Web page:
Unscrupulous people still dipping their dirty hands into government coffers was the obvious conclusion of last week’s media buzz on how and where government monies have been ending up.
Disgust over this latest slew of corruption stories naturally led to the sinking feeling nothing has changed much when it came to stamping out corruption.
Yet, amid the gloom that still needed to be done, many found it good enough to cheer the dramatic orders for law enforcers to go after corruptors of the public treasury.
But the cheering felt premature, even misplaced, in the face of the fact that government is still struggling against corruption. And worse, it had shown it was still an abject failure in the fight.
So, what were the cheers for then? At best, the cheers were merely a transient show of solidarity by supporters, meant to prop up government’s faltering efforts against the ancient problem of the unscrupulous being fast and loose with government funds.
Solidarity, however, could not mask the irony of it all. Some of those loudly cheering were the exact same people who faced indictment over the loose spending of government monies.
It is ironic, too, that this same people, who promised that private demands should play second fiddle to the universal value that public money is sacrosanct, were doing exactly the opposite of their promises, openly mocking it.
Evidence of this mockery can be made from the thoughtful reading of the stories of dead soldiers still receiving their pensions, doctors performing bogus dialysis treatments, hangers-on of presidential entourages having their travel expenses paid for by government, and pilgrims to Mecca fulfilling life-long dreams at government expense.
Still, all the stories were but the latest manifestations of mockery. Much earlier, the very public intimidation of the Commission on Audit (CoA), the one government body constitutionally mandated to examine closely where and how government funds had been spent, represents the first unalloyed mockery.
So much so that instead of government functionaries seriously taking CoA’s audit reports as guides to improve money disbursement systems or stop illegal practices, CoA’s reports were now being disparaged as nothing but efforts to place government in a bad light.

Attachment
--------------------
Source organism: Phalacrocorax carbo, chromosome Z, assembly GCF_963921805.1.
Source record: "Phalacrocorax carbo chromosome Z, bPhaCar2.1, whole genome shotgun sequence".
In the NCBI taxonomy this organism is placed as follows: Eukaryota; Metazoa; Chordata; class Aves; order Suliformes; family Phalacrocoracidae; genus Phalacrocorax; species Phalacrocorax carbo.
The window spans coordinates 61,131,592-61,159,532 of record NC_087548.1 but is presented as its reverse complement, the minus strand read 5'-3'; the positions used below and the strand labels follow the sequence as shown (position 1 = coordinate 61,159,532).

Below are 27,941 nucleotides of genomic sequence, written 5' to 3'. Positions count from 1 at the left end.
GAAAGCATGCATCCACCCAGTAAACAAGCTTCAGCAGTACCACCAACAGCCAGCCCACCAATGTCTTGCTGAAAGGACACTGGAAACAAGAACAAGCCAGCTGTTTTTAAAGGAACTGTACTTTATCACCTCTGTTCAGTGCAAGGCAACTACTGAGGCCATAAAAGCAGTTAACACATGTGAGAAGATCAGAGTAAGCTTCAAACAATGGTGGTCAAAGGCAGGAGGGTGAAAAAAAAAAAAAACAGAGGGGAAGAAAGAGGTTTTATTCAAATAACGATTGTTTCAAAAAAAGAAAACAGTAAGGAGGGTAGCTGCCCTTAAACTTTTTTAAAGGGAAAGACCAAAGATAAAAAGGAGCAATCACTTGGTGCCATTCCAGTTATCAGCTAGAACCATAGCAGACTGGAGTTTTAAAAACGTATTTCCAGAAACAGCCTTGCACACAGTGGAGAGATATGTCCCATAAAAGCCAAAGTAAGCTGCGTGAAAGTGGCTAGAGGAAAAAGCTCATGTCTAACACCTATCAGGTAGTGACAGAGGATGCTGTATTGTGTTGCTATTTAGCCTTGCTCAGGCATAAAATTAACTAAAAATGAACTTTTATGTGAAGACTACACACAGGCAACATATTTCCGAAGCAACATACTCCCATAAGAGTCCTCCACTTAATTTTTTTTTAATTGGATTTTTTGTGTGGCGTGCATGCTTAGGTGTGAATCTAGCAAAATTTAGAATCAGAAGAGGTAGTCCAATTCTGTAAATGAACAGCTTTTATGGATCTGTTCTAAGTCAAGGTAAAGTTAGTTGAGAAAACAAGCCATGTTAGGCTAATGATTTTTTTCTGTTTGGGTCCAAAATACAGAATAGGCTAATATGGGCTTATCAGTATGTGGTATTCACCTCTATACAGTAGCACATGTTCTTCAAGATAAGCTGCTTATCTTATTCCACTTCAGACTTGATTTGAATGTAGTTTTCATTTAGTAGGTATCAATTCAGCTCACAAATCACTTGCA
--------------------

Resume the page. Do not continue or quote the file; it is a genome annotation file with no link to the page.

In fact, this disparaging can be seen over CoA’s recent call-out of the Housing and Urban Development Coordinating Council (HUDCC) for using P5 million of its budget to finance the pilgrimage to Mecca of 27 Marawi City evacuees.
The CoA call-out did not sit well with the HUDCC and Mr. Duterte, who, strangely for a lawyer, said the CoA findings meant more violence in Mindanao. Both argued the taxpayer-funded pilgrimage was needed for ‘’social healing.”
Yet, even if it was for a noble purpose, funding for the pilgrimage was still illegal. As one senator persuasively argued, the trip had nothing to do at all with religion, but had all to do with using funds earmarked for one activity but used in another activity. And that meant technical malversation.
CoA, therefore, had no choice but to implement the law.
In another front, but still all about travel, were criticisms hurled against the use of taxpayer’s money for the travel of hangers-on during the foreign trips of Mr. Duterte.
The other week, speculations about government paying the travel expenses of celebrities joining the President’s recent four-day Tokyo trip were rife. Palace officials denied the reports.
But has-been comedian Bayani Agbayani admitted government did pay for his Japan travel.
Though Agbayani was honest enough, he, nonetheless, managed to add: “The more important thing here is I flew economy and I paid for my wife’s trip.”
His quip left a bad taste in the mouth. It sounded as if the Filipino taxpayer should be grateful he flew economy instead of business or first class. Hallelujah.
Nevertheless, the important question for the taxpayer was still unanswered: Was Agbayani’s presence, and that of the other celebrities, in Tokyo really that important in fostering Japanese-Philippine relations?
From where I sit, government spending for the travel of hangers-on is not only a useless expense but, if allowed to continue, is as offensive as government officially paying for the services of prostitutes.
At any rate, the offense caused by celebrity hangers-on definitely paled by another sort of obscenity – the government treasury was being raided by some the country’s well-heeled citizens.
This is the meaning of the scandalous scheme by a couple of medical practitioners in Quezon City who were allegedly defrauding government’s health insurance body with ghost dialysis treatments.
The celebrated fraud case, with Mr. Duterte’s outright intervention, is now on its way to an explosive criminal complaint.
As a result of the case, however, one significant fact stood out – government admitted it had lost P145 billion to fraud and overpayments to crooked doctors.
The massive losses came, PhilHealth officials admitted, from medical practitioners practicing ‘’upcasing.’’ The scheme is about doctors declaring minor illnesses of patients as more serious illnesses, which then allowed them to cash in on higher reimbursements from government’s health insurance body.
Such fraudulent activity from some of the country’s more upright citizens is truly shocking.
Anyway, all these should be enough to appall us of the certain futility of fighting against corruption. Yet we cannot just wring our hands in despair. We cannot surrender the fight. We must still challenge government to do more.
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